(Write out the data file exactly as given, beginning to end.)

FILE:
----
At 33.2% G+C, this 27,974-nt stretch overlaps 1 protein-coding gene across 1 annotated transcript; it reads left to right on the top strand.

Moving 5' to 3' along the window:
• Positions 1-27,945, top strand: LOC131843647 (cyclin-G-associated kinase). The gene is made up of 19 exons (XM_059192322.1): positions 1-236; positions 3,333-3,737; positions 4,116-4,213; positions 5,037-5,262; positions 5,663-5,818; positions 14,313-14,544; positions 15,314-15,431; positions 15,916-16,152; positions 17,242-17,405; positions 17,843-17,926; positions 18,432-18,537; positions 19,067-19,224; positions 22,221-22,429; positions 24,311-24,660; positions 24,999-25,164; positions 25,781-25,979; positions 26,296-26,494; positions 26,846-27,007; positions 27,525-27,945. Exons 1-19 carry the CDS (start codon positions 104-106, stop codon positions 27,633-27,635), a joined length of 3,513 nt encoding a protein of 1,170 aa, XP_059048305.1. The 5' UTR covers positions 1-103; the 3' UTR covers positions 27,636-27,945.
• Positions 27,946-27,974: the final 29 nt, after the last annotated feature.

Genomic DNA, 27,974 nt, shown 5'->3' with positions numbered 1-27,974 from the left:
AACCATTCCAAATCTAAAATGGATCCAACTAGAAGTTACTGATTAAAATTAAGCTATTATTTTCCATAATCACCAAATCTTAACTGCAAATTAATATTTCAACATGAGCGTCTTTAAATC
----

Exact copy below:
At 33.2% G+C, this 27,974-nt stretch overlaps 1 protein-coding gene across 1 annotated transcript; it reads left to right on the top strand.

Moving 5' to 3' along the window:
• Positions 1-27,945, top strand: LOC131843647 (cyclin-G-associated kinase). The gene is made up of 19 exons (XM_059192322.1): positions 1-236; positions 3,333-3,737; positions 4,116-4,213; positions 5,037-5,262; positions 5,663-5,818; positions 14,313-14,544; positions 15,314-15,431; positions 15,916-16,152; positions 17,242-17,405; positions 17,843-17,926; positions 18,432-18,537; positions 19,067-19,224; positions 22,221-22,429; positions 24,311-24,660; positions 24,999-25,164; positions 25,781-25,979; positions 26,296-26,494; positions 26,846-27,007; positions 27,525-27,945. Exons 1-19 carry the CDS (start codon positions 104-106, stop codon positions 27,633-27,635), a joined length of 3,513 nt encoding a protein of 1,170 aa, XP_059048305.1. The 5' UTR covers positions 1-103; the 3' UTR covers positions 27,636-27,945.
• Positions 27,946-27,974: the final 29 nt, after the last annotated feature.

Genomic DNA, 27,974 nt, shown 5'->3' with positions numbered 1-27,974 from the left:
AACCATTCCAAATCTAAAATGGATCCAACTAGAAGTTACTGATTAAAATTAAGCTATTATTTTCCATAATCACCAAATCTTAACTGCAAATTAATATTTCAACATGAGCGTCTTTAAATC